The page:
- Olympic Medal Tracker — This medal table prediction was found in the USAToday and Melbourne Herald Sun (and possibly others), produced in partnership with Infostrada Sports. This predictor uses an algorithm to rank athletes and teams in each Olympic event based on recent competition results, and was updated monthly leading up to the Games. All medal events are tracked except for three tennis disciplines (men's doubles, women's doubles and mixed doubles). They are not being tracked as there is no regular international competition that can be used as a proper form guide. For more information see the medal tracker on www.usatoday.com. These predictions have been compared for 2012.
- Sports Myriad — another prediction based on predicting individual medalists like the Medal Tracker above, by Beau Dure. Sports Myriad shifts though each sport and projects the winners in London, based on past results. The list is regularly updated based on recent data such as results in World Cups and World Championships leading up to the Games. For more info see www.sportsmyriad.com. These predictions have been compared for 2012.
- Benchmark Analysis — these results are from analysis by the Australian Olympic Committee which predicted Olympic Games medal rankings in 2012 based on results in World Championships, World Cups and other major international events held in 2010. For the sports of swimming and athletics which did not have world championships in 2010 it is based on performances achieved internationally over the year. The actual number of Olympic medals were not predicted, just the medal rank order. For more info see http://corporate.olympics.com.au. These predictions have been compared for 2012.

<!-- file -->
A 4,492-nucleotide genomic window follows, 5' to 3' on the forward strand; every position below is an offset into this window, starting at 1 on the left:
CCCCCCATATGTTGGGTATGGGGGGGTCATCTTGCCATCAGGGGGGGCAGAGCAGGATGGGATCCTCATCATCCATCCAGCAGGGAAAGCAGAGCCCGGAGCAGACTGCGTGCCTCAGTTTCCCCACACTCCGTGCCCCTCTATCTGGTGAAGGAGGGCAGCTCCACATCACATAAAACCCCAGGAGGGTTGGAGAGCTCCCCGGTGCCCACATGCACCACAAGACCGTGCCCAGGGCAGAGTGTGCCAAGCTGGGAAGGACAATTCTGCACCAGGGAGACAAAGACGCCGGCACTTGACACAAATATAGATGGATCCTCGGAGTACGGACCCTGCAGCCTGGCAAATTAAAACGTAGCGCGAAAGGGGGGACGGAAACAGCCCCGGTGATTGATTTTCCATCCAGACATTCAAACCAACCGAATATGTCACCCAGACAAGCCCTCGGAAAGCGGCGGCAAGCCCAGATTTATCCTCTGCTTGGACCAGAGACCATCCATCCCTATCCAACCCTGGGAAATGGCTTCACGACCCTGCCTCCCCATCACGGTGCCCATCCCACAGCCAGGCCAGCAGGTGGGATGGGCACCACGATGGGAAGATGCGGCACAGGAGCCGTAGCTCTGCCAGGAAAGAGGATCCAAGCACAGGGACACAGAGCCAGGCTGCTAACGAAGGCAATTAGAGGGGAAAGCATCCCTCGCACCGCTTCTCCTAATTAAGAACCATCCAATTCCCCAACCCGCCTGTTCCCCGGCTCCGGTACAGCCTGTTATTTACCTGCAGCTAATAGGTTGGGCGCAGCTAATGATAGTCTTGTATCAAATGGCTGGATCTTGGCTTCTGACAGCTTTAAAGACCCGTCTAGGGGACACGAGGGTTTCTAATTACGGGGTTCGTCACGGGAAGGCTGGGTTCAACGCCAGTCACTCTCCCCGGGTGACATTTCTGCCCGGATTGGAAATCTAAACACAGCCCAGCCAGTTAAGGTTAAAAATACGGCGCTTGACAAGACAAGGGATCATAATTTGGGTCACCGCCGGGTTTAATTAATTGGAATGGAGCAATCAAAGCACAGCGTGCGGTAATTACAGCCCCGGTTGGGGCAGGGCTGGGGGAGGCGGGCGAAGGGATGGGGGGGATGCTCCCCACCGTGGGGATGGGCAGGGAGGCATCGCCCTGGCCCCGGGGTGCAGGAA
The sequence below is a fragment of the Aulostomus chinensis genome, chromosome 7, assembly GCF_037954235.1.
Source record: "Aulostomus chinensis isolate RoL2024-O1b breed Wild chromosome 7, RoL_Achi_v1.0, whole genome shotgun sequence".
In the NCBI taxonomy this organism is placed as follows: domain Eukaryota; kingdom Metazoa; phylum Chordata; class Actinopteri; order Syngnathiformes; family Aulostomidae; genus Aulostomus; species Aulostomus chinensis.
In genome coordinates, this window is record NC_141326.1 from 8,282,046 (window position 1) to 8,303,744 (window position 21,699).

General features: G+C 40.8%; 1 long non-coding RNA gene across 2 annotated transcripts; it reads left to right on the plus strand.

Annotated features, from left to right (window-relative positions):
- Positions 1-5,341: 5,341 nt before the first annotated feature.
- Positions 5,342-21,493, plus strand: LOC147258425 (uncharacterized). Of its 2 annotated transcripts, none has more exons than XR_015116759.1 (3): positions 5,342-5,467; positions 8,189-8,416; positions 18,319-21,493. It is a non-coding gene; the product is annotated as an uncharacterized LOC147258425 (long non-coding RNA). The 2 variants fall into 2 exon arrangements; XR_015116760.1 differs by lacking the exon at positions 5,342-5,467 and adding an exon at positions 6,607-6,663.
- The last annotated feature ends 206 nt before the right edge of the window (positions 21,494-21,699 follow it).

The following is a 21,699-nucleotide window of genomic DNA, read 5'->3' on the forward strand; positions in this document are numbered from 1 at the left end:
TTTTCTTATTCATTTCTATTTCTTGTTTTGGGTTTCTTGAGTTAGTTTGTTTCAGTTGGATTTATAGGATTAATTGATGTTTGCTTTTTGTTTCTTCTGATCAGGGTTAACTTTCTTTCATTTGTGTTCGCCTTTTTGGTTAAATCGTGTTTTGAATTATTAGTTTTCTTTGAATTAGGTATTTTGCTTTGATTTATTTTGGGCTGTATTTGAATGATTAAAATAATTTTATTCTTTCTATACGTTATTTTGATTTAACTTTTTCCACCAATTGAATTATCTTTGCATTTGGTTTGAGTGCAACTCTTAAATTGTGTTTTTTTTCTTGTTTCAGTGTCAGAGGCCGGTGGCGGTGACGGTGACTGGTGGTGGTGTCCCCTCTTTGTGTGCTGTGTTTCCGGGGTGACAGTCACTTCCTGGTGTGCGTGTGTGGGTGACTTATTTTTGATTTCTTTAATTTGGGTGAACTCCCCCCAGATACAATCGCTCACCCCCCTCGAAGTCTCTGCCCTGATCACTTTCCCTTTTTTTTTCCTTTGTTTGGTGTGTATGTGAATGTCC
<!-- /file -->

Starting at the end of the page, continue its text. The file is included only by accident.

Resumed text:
- Price WaterhouseCoopers — PwC have developed a medal prediction model published in "Modelling Olympic performance - Economic briefing paper" from June 2012. The model is based on the following factors: Population; Average income levels (measured by GDP per capita at PPP exchange rates); Whether the country was previously part of the former Soviet bloc (including Cuba in this case); Whether the country is the host nation; and Medal shares in the previous Olympic Games. PwC only predicted total medal count, not gold medals as many of the other predictions have done. These predictions have been compared for 2012.
- Johnson D. & A. Ali (2004), A Tale of Two Seasons: Participation and Medal Counts at the Summer and Winter Olympic Games, Social Science Quarterly, 85 (4), 974-93
- Andrew B. Bernard and Meghan R. Busse, (2004) "Who Wins the Olympic Games: Economic Resources and Medal Totals", Review of Economics and Statistics, Vol. 86, no.1.
- Bian, X. 2005. Predicting Olympic medal counts: The effects of economic development on Olympic performance. The Park Place Economist, XIII: 37–44.
- CONCLUSION: Consistent with previous studies on national Olympic performance, this paper found that socioeconomic variables, including population size, economic resources, hosting advantage, and political structure have a significant impact on a country's Olympic performance. In general, population size and economic resources are positively correlated with medal counts. The larger the population size, the more likely a country is going to do better in the Olympics; the richer a country is, the more Olympic medals it will likely win. Being a hosting nation and having a communist background both have a favorable influence on a country's Olympic performance.
- My 2012 Gold Medal Table Prediction
- predictions for 2004, 2008 and 2012.
- about Olympic Medal Ranking Systems
- Comparison of demographic and weighted ranking systems.
- medal tables from all Olympic Games